CK: Finishing my Rupert Wong novel right now, which keeps getting waylaid by the fact I’ve been wrung of all life by recent work-related events. I just wrapped up things at InXile Entertainment, and am off to a certain very large company in Montreal. I’m also fretting at the corners of Project Wight and working on something divinely tentacular for Sunless Skies.


“Shooting Iron” appears in the September/October 2018 issue of F&SF.

You can buy a copy of the issue here:

You can subscribe to the print edition of F&SF here:

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Learn more about Cassandra Khaw ( and Jonathan L. Howard ( at their websites.

Interview: Gregor Hartmann on “Emissaries from the Skirts of Heaven”

Gregor HartmannTell us a bit about “Emissaries from the Skirts of Heaven.”

It’s the story of a woman’s religious journey. Grace starts with the simple faith of a child, based on stories and images in a picture book. As she matures she becomes aware of theological complexities and church politics and other gritty realities. Yet she manages to retain some of her childlike sense of awe.


What was the inspiration for this story, or what prompted you to write it?

On the craft level, I had been writing one-scene stories, compressed in time, space, number of characters. As a challenge to myself I decided to write about a single character, showing brief scenes of her long complicated life. A sequence of snapshots that nevertheless resulted in a satisfying character arc. I’m not sure I’ll do it again, but I’m pleased that it worked this time.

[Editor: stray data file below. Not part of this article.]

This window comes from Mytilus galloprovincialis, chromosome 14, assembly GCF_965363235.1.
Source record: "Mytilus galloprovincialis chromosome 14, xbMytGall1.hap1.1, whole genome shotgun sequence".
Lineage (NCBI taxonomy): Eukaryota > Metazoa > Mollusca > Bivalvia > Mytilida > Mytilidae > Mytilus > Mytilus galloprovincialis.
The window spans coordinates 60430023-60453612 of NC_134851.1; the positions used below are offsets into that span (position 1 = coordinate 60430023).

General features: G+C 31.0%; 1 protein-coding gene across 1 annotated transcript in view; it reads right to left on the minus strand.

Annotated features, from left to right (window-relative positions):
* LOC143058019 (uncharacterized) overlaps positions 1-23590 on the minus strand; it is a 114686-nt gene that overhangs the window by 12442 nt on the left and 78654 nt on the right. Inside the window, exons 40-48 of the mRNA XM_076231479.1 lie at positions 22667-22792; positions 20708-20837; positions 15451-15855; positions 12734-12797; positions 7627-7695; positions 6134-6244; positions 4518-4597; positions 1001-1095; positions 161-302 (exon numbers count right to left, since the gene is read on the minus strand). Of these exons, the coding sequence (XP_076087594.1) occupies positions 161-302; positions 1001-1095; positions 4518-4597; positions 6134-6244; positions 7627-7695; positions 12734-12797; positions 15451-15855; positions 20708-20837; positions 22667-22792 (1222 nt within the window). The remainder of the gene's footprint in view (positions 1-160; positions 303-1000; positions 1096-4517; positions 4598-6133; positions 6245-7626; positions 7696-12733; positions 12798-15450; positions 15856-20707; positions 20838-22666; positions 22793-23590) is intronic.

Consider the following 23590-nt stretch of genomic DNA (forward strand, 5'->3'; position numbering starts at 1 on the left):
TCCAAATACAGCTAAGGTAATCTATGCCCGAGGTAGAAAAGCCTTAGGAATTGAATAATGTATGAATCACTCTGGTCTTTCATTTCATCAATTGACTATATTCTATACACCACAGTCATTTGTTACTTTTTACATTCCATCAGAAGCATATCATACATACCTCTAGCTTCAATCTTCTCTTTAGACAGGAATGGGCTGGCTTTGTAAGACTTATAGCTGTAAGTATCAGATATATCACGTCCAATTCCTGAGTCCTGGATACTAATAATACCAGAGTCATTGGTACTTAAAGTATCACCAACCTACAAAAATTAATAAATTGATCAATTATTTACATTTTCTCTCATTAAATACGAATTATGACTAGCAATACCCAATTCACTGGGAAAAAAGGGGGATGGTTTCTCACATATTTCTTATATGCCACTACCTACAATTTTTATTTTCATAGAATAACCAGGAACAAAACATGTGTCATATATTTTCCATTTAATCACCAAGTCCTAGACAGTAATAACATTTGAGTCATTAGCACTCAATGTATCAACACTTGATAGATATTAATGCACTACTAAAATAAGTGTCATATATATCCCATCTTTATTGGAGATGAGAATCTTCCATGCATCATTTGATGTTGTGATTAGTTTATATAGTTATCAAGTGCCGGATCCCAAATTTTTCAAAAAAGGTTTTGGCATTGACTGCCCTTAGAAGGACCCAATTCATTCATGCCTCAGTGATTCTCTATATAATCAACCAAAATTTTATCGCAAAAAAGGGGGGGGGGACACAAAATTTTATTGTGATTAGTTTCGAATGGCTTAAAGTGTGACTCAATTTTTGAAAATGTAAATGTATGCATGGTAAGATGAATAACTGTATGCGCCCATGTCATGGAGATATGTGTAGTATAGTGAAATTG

On the world-building level, there are many aspects of life in the Mainline civilization that I’ve devised but haven’t revealed yet. This gave me a chance to show a religion of the future.


Was “Emissaries from the Skirts of Heaven” personal to you in any way?  If so, how?

I tend to get involved with my characters. It’s silly, since they don’t really exist, but I worry about them.


Did you research the history of any real world religions to write this story?

I like making things up.


What was the most difficult aspect of writing “Emissaries from the Skirts of Heaven,” and what was the most fun?

Skipping briskly through her life was a challenge, because what happened in the gaps between scenes had to be revealed indirectly. Overall the whole thing was fun. I enjoyed mentioning aspects of this future history that I’ll expound on later. The ChoRen, the Prophet, paxoforming… These are not one-off references.


Who do you consider to be your influences?

I admire writers who can tell stories that stand alone but, taken collectively, add up to a more complex whole. A Visit from the Goon Squad by Jennifer Egan. The Tsar of Love and Techno by Anthony Marra. I also read a lot of poetry. Currently besotted with Jane Hirschfield.


What are you working on now?

Zephyr is a big planet with a complex society. In order to explore it from different perspectives I’m developing new characters. Now I’m focusing on a homicide inspector, a woman who has a background in philosophy. Charlie just bought one of the stories starring her. Look for it next spring.


“Emissaries from the Skirts of Heaven” appears in the September/October 2018 issue of F&SF.

You can buy a copy of the issue here:

You can subscribe to the print edition of F&SF here: